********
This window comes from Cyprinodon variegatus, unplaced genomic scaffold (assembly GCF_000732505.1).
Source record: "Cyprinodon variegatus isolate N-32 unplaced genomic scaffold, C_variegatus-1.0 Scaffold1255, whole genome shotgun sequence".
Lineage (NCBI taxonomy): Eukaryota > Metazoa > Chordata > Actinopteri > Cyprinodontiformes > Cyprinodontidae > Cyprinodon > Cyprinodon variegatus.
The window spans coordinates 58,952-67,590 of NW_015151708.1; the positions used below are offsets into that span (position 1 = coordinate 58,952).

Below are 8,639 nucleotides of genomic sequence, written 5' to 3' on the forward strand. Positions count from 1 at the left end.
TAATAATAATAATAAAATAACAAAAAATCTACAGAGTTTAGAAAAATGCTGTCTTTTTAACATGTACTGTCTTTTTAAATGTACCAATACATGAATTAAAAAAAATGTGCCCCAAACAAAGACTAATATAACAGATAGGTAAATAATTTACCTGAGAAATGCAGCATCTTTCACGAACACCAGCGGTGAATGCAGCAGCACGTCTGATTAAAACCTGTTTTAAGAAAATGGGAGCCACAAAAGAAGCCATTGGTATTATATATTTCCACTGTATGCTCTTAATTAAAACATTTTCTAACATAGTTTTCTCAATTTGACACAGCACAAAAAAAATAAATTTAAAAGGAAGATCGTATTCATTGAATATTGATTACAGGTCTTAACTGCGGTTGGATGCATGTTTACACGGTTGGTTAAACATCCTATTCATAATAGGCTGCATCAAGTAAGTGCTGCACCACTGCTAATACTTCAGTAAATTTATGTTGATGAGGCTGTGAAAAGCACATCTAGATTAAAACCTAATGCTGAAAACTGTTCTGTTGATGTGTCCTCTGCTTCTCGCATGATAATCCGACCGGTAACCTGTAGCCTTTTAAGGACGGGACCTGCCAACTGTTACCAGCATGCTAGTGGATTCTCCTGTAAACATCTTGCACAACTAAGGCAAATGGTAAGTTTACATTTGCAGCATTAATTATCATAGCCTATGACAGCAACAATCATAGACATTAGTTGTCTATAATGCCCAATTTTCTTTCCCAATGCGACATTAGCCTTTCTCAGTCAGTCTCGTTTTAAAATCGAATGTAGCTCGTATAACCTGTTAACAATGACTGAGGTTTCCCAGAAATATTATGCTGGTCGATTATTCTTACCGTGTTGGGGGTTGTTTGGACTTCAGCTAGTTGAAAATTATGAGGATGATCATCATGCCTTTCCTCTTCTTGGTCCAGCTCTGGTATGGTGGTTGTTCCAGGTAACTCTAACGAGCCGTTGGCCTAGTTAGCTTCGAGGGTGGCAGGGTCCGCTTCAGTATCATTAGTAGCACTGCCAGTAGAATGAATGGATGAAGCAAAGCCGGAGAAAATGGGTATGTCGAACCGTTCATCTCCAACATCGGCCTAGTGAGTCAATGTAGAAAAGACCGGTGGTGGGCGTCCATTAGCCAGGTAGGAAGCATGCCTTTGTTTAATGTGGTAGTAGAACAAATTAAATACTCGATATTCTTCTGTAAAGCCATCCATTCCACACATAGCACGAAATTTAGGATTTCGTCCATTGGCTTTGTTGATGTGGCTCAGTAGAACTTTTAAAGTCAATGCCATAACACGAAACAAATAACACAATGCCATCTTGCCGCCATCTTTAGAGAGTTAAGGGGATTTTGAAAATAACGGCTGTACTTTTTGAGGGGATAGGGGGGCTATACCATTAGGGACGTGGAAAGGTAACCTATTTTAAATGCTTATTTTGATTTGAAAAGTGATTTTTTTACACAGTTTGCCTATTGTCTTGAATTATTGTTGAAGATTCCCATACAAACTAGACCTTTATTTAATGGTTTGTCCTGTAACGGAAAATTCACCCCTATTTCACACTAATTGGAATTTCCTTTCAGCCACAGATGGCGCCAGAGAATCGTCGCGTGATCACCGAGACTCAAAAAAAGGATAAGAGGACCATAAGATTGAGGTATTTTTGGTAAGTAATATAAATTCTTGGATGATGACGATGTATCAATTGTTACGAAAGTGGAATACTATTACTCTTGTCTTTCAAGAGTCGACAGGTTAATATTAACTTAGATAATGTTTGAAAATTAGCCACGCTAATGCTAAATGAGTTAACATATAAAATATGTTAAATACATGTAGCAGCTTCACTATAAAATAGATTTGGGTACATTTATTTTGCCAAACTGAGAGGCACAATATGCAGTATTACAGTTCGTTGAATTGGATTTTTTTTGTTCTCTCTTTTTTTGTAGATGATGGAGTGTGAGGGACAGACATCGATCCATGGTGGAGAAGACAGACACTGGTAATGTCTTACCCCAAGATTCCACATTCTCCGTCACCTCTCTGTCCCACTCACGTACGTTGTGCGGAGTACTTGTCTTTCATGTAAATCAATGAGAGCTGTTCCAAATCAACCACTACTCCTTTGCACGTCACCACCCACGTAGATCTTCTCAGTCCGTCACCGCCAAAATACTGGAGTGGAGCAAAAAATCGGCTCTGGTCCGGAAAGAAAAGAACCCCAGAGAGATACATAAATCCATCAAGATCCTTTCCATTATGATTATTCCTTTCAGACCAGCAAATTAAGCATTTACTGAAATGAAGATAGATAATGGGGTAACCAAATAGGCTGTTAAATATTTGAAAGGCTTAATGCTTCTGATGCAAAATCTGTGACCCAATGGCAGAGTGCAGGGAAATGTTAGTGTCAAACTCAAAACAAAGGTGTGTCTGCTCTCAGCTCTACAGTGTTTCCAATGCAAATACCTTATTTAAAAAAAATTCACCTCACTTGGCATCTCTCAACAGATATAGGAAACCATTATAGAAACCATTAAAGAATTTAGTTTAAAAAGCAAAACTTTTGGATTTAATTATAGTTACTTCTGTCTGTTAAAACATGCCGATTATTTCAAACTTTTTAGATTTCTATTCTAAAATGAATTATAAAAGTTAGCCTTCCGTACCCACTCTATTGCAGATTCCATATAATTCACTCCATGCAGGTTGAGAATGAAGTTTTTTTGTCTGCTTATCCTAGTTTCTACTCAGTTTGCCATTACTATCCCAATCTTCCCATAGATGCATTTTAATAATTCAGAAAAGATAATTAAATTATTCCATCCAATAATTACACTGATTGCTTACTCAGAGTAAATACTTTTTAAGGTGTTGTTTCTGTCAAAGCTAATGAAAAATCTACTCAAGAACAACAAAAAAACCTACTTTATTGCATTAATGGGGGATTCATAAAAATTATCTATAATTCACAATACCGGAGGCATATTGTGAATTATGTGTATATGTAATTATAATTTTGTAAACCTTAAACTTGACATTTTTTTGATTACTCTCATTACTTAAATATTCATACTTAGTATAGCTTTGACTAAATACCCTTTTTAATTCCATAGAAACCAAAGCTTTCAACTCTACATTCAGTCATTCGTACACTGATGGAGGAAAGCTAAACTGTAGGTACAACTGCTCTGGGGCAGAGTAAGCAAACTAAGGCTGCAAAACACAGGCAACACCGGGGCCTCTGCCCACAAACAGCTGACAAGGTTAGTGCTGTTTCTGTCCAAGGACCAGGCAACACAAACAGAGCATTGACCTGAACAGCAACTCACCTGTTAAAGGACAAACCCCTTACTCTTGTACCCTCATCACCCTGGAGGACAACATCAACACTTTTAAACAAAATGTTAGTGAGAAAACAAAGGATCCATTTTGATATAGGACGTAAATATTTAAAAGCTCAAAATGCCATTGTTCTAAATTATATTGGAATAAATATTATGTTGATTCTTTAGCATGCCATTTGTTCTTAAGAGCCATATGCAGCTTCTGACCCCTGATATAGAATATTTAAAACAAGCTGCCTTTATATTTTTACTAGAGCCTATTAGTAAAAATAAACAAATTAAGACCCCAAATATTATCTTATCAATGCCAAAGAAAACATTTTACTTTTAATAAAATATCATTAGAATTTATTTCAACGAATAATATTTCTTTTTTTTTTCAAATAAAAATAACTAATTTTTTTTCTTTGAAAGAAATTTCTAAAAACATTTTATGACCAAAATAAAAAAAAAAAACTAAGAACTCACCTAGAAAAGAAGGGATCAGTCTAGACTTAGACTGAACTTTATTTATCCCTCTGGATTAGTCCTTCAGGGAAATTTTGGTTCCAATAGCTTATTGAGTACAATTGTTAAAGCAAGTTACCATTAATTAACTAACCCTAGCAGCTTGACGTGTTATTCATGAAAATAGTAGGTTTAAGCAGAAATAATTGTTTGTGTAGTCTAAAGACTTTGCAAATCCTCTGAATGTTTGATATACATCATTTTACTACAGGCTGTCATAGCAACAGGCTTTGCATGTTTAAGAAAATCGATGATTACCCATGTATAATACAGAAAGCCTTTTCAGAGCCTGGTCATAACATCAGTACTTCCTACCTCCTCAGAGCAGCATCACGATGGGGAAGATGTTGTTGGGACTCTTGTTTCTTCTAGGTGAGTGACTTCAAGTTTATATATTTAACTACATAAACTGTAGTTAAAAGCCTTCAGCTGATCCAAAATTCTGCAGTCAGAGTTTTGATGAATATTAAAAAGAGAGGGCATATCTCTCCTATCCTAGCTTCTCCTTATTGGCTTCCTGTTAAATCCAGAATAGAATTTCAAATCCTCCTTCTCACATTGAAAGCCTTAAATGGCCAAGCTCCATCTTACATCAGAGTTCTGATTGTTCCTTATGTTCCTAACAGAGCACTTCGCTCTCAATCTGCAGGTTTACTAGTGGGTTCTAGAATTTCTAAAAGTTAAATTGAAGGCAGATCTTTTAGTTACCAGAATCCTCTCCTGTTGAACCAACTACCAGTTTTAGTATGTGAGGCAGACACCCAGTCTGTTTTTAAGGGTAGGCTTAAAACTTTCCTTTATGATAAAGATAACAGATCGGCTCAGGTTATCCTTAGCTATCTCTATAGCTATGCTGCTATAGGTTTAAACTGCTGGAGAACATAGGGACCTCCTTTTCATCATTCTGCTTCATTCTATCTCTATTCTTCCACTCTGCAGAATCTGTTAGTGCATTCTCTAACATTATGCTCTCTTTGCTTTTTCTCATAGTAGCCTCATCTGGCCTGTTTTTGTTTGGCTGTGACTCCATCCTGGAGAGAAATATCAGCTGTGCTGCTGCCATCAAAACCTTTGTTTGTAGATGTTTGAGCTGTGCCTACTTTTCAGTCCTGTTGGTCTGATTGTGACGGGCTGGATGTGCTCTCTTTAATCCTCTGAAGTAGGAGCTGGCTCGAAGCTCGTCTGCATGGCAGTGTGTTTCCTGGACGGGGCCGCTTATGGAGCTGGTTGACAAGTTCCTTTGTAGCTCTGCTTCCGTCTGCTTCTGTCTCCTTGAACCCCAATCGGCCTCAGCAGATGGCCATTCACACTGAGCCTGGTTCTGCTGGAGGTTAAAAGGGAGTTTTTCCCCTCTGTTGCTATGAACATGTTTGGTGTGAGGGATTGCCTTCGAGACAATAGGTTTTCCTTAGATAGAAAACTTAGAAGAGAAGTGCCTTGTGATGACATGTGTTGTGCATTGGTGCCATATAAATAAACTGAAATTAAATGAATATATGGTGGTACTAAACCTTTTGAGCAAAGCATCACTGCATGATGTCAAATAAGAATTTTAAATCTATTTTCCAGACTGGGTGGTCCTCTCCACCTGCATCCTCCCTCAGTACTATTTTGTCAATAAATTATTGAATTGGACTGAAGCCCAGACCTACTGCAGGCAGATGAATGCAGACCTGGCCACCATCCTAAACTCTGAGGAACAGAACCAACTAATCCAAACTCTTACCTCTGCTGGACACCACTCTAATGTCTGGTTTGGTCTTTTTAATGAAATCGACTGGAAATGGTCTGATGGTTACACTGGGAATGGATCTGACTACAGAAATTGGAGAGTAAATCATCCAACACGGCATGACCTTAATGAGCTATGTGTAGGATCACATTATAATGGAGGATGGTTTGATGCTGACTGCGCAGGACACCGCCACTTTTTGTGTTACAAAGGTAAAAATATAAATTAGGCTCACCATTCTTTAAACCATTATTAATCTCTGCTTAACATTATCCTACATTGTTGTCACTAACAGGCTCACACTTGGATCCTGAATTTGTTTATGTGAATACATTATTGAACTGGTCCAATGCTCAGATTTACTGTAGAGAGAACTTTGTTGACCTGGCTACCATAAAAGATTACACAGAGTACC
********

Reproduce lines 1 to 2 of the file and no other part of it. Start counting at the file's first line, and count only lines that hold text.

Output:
This window comes from Cyprinodon variegatus, unplaced genomic scaffold (assembly GCF_000732505.1).
Source record: "Cyprinodon variegatus isolate N-32 unplaced genomic scaffold, C_variegatus-1.0 Scaffold1255, whole genome shotgun sequence".